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Basilar Invagination
Monday, 26 September 2005
Monday, 26 September 2005
Basilar Impression

What

Basilar invagination is a disorder in which the base of the skull is not formed correctly. As a result, the upper tip of the spine tends to protrude into the area where the spinal cord leaves the brain, and can cause pressure in this area. Basilar invagination and basilar impression are not exactly the same, but the signs, symptoms and treatment are almost identical.

Who

Though mostly found in patients who have other spinal or bone problems, such as Arnold-Chiari malformations or osteogenesis imperfecta, occasionally some children have this problem alone. The exact number of people affected is unknown, but is believed to be extremely unusual.

Signs and Symptoms

If your child has other associated problems, like osteogenesis imperfecta, the basilar invagination may be detected during the evaluation of these problems. Otherwise, the problem can be difficult to detect. The symptoms can include pain in the back of the skull, tingling and numbness in the fourth and fifth fingers or forearm, or tingling in the arms with neck movement. There can be differences in the perception of temperature above and below the belly button, and there can be swallowing problems, speech problems, or difficulty walking. However, importantly, there may be no symptoms at all. This could be dangerous, because if the area in the skull and spine that is not formed right is unstable, the tip of the spine can slip and put pressure on the brain, causing sudden death.

Possible Causes

The cause of the basilar invagination is change in the shape of the bottom of the skull, which can be something the child is born with, or can be associated with other problems such as the Arnold-Chiari malformation, or can develop in diseases that cause softening or deterioration of the bones, such as osteogenesis imperfecta, rickets, juvenile Paget’s disease or rheumatoid arthritis.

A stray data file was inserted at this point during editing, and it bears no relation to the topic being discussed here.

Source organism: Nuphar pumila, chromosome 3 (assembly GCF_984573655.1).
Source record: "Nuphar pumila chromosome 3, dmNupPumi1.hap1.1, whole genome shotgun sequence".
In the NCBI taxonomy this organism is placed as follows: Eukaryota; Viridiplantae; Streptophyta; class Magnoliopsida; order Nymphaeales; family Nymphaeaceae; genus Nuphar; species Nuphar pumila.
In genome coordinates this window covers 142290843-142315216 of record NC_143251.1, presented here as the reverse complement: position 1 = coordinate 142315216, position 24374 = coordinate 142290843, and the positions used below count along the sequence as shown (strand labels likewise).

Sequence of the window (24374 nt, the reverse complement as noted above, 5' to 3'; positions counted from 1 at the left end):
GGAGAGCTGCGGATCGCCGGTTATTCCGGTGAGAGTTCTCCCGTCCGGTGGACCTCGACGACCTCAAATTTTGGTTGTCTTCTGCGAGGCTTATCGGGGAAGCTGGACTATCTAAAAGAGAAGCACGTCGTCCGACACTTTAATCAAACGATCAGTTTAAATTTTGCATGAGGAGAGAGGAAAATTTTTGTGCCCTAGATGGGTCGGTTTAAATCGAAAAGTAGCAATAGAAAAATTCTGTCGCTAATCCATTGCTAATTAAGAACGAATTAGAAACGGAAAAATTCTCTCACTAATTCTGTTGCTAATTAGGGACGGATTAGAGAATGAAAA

Diagnosis

This disorder can only be diagnosed by x-ray or MRI. Sometimes an x-ray of the skull can diagnose this, but it may not identify all people who have the disorder. MRI is the standard to diagnose this problem. In the MRI, the radiologist can measure the relationships between the skull, spine and brain, and determine whether there are other associated problems.

Treatment

The treatment of this disorder is surgery to relieve the pressure on the brain and spinal cord and to stabilize skull and keep it from sinking down further on the spine. There are a variety of different types of surgery used to deal with this problem, and there is considerable debate about which is best. The most common procedure removes the tip of the spine that is protruding and stabilizes the bones around it to try and prevent any progression of the problem.

Prognosis

The ultimate outcome of this disorder is not certain, but deaths have been reported due to the instability of the skull on the spine. Surgery may improve this, but if there were symptoms beforehand, such as weakness or swallowing problems, they may or may not improve. If there are other related problems due to osteogenesis imperfecta or Arnold-Chiari malformation, these may affect the ultimate outcome as well. In some people, the abnormality worsens over time, and in other people it appear to stay the same.

Connect with other parents

In the spirit of community and support, Madisons Foundation offers the unique service of connecting parents of children with rare diseases. If you would like to be connected to other parents of children with this disease, please fill out this brief form.

Weblinks

Because of the rarity, there are few sites devoted exclusively to this problem, and most are written for doctors. Some websites for Arnold-Chiari malformation and osteogenesis imperfecta have limited information about basilar invagination.

Children’s Hospital of Atlanta
This has a reasonably easy to understand explanation of the disorder and its treatment, put together by a group of treating physicians. 

Cedars-Sinai Medical Center
Another explanation written by a treating center, reasonably easy to understand.

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